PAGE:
HARTFORD, Conn. (WTNH)– How do you train for hands-on essential work in the middle of a global pandemic? That’s what police recruits are up to in Hartford.
A black Jeep was driving the wrong way and crashed head-on. Now these police recruits are investigating. From missing a person case, to a street level drug investigation, but this isn’t real. It’s a training scenario.
“Which is what happening out on the city streets,” said Lt. Paul Cicero.
25-year-old Arisha Lopez was an EMT in Manchester working along cops.
“Just seeing what they did really sparked an interest. Just how much they give back,” said Arisha Lopez, East Hartford, HPD Recruit.
Now she’s one of 13 Capital City Recruits. The first class of its kind in times of Covid.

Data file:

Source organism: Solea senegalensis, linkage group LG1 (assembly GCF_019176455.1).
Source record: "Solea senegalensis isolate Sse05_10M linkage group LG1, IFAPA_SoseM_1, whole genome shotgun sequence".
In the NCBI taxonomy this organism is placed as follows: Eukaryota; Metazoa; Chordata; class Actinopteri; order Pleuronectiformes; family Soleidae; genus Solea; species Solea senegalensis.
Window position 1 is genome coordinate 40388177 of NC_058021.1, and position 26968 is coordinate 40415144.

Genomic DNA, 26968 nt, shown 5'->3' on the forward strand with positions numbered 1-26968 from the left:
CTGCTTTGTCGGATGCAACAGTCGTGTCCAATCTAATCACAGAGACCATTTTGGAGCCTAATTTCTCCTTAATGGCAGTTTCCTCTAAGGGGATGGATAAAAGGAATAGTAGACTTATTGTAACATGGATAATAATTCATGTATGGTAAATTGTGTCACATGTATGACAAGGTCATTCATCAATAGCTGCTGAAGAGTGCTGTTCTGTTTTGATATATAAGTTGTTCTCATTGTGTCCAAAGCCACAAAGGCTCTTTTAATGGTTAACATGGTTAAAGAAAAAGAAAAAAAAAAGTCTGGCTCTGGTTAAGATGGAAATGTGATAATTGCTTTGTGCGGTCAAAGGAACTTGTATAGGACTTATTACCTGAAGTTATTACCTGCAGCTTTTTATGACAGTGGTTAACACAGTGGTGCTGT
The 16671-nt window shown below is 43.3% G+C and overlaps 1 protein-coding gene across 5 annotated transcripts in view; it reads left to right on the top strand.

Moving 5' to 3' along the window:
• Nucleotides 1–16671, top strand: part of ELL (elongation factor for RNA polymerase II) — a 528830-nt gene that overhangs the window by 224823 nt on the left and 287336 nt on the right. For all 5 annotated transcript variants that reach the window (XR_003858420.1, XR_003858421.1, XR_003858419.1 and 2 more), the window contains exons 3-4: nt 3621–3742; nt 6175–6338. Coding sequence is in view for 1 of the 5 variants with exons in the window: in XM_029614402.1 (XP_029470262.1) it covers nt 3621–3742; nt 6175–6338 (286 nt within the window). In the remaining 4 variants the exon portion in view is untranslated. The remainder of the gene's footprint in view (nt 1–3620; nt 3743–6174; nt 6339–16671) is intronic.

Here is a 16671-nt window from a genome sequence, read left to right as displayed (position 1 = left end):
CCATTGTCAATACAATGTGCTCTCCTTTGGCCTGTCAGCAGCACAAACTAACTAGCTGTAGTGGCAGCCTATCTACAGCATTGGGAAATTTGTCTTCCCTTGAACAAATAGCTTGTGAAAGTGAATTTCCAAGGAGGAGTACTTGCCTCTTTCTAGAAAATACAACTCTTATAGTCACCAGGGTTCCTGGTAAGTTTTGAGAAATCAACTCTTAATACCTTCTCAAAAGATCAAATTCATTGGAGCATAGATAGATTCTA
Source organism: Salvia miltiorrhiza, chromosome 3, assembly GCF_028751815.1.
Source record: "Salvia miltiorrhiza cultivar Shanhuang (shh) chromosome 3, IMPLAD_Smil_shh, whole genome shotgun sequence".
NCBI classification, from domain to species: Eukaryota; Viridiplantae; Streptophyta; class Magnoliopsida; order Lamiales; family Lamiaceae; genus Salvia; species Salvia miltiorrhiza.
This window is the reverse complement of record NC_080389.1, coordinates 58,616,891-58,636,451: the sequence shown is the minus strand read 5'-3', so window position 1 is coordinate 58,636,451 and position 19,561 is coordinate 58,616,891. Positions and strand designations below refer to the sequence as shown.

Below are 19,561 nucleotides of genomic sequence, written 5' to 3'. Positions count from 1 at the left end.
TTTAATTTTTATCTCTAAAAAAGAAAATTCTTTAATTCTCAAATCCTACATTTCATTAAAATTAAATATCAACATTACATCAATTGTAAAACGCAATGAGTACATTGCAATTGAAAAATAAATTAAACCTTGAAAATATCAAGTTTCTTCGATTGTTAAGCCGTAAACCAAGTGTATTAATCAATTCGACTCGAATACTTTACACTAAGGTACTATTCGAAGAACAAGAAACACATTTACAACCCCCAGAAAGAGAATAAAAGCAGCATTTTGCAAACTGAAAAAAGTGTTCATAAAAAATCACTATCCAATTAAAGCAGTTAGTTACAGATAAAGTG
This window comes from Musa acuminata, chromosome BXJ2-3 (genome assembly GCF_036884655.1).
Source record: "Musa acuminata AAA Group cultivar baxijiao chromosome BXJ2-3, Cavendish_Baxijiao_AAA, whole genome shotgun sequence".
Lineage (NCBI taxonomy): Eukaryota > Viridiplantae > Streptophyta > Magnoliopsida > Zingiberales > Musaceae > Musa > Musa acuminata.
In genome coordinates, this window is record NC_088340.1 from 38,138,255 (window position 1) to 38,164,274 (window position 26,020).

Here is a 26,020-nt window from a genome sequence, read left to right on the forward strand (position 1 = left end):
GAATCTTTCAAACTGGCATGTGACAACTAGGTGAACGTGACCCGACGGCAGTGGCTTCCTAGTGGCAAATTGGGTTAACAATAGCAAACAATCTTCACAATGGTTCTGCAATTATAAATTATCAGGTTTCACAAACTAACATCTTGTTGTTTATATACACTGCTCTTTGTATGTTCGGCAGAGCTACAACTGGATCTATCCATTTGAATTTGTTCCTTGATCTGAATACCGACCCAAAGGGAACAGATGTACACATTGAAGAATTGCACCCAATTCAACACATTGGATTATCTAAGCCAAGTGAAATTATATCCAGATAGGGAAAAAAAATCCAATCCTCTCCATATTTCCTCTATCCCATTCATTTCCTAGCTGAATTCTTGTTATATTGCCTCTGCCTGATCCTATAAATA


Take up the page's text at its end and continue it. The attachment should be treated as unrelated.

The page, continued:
“They got hired right around the time Covid was a household word. The first six weeks or so in it was very challenging,” said Cicero.
Their first six weeks were on Zoom. But they put the power points and law books aside Friday.
“It’s a lot stricter. It’s like bootcamp. It’s going to be hard. It’s going to test you mentally and physically,” said Lopez.
Among the 13, ten men and three women. A diverse group all slated to become Hartford police officers, part of an effort to make the city more reflective of the community it serves. The department’s now made up of 40 percent minorities and women. And these recruits say tensions between police and the communities they serve are not lost on them.
“We want to set a good example for police officers just because what’s going on now,” said Lopez.
After 29 weeks, these recruits are looking forward to graduation on Dec. 4.